After losing a contract worth billions of dollars from the U.S. Army to produce a helicopter that will eventually replace the Black Hawk, Lockheed Martin’s Sikorsky is protesting the decision.
Bell Textron Inc. won the contract in December with its tilt-rotor aircraft, the V-280 Valor. The contract could be worth more than $70 billion over the decades, according to reporting from Reuters. Lockheed Martin’s Sikorsky and Boeing proposed the DEFIANT X helicopter.
Lockheed Martin is asking the U.S. Government Accountability Office to review the Army’s decision.
“Based on a thorough review of the information and feedback provided by the Army, Lockheed Martin Sikorsky, on behalf of Team DEFIANT, is challenging the FLRAA decision,” the statement said. “The data and discussions lead us to believe the proposals were not consistently evaluated to deliver the best value in the interest of the Army, our Soldiers and American taxpayers.”
Protests are common, said Dan Grazier, senior defense policy fellow at the Project on Government Oversight.
“It’s almost like a tough guy kind of thing, where companies aren’t going to just go quietly into the night when they lose one of these contracts,” Grazier said. “They want to show that they’re still big players, show that they can’t be pushed around. That’s why, a lot of times, these kinds of protests are just kind of automatic after one of these awards are announced.”
The GAO will make sure the Army evaluated the winning proposal based on the requirements the companies received to ensure fairness. Protests are successful about 45% of the time, said J.J. Gertler, a senior analyst at the Teal Group Corp.
If the office finds the Army followed the rules, the protest is disallowed and Bell’s V-280 procurement process continues. On the other hand, if the GAO finds the Army didn’t follow the rules, the office can recommend a new competition.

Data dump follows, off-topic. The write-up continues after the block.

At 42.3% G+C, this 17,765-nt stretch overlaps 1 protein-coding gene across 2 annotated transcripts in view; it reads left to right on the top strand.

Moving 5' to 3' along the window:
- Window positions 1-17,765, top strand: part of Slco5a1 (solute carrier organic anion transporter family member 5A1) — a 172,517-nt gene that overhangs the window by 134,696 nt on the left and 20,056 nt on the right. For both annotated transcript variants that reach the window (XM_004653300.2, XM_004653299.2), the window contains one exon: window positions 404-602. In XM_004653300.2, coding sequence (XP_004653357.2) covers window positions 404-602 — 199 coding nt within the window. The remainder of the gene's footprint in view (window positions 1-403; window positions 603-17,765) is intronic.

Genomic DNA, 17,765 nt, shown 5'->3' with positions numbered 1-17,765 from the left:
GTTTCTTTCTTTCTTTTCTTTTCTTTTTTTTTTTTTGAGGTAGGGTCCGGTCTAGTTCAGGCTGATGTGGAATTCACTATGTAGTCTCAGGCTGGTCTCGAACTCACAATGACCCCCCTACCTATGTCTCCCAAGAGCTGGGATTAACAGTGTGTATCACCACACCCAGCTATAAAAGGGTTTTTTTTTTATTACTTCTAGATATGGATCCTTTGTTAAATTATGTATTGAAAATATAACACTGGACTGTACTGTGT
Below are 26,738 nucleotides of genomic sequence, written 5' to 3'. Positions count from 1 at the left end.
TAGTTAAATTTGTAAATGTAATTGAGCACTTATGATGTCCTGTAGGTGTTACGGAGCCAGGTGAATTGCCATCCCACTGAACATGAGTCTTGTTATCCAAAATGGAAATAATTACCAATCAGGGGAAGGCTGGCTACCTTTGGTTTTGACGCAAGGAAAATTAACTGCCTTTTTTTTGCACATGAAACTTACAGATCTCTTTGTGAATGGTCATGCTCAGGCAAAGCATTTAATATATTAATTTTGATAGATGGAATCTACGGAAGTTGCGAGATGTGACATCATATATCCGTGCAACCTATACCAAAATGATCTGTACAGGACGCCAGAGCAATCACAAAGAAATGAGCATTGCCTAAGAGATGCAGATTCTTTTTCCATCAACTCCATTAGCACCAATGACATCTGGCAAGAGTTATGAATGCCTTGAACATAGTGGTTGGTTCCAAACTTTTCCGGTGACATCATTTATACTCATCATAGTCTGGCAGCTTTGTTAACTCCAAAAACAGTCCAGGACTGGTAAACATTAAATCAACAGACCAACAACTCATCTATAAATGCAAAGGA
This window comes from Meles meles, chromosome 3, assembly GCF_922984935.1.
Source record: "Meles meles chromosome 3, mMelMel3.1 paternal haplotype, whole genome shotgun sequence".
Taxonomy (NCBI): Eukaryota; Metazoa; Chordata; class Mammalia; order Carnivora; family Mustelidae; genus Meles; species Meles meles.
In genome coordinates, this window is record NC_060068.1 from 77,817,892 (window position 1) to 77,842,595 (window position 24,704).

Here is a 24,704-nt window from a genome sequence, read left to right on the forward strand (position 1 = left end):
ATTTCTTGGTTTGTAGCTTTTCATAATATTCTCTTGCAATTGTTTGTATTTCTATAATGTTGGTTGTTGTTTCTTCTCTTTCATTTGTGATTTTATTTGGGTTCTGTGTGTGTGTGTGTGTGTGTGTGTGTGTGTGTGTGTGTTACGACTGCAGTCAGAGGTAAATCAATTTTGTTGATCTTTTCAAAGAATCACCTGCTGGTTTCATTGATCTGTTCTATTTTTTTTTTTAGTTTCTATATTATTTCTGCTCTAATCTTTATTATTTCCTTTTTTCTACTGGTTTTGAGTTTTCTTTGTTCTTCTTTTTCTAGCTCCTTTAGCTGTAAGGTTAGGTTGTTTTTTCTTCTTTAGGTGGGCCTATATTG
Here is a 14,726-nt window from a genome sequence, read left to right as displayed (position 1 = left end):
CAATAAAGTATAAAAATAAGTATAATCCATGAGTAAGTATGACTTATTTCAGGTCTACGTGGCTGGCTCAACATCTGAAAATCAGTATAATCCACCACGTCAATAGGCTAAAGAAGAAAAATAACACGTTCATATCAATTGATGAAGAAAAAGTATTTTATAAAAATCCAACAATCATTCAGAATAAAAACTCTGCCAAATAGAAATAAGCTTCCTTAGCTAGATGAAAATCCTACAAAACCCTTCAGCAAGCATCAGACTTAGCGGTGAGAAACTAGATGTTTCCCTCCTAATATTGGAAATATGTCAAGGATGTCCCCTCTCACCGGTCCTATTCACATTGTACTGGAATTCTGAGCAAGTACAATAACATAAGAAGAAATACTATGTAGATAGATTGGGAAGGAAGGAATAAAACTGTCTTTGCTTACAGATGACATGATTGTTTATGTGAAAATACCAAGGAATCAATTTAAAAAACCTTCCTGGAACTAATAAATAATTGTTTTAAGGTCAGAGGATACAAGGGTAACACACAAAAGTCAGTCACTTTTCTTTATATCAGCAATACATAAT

In 2008, the GAO recommended that the U.S. Air Force made “significant errors” that affected the outcome for a competition between Boeing and Northrop Grumman for refueling tankers and recommended to reopen the competition.
In an Army press conference on Dec. 7, Maj. Gen. Robert Barrie said the Army has planned a contingency of a protest in the timeline, but feels confident in the process of making the decision.
“We are confident that the process we went through was disciplined and deliberate and it counted for the complexity of the decision that was involved,” Barrie said.
A review process typically takes less than three months, Gertler said. The GAO has until April 7 to make the decision. Protests have decreased over the years after Congress started requiring the U.S. Department of Defense to explain to the company why they won or lost, he said.
“As you might imagine, the Department of Defense issues competitions for all kinds of things from mowing the grass at bases all the way up to major weapons programs like this,” Gertler said. “And the total number of competitions is very large and tends not to get protested until it turns into serious money.”
Seth Bodine is a business and economic development reporter for the Fort Worth Report. Contact him at firstname.lastname@example.org and follow on Twitter at @sbodine120.
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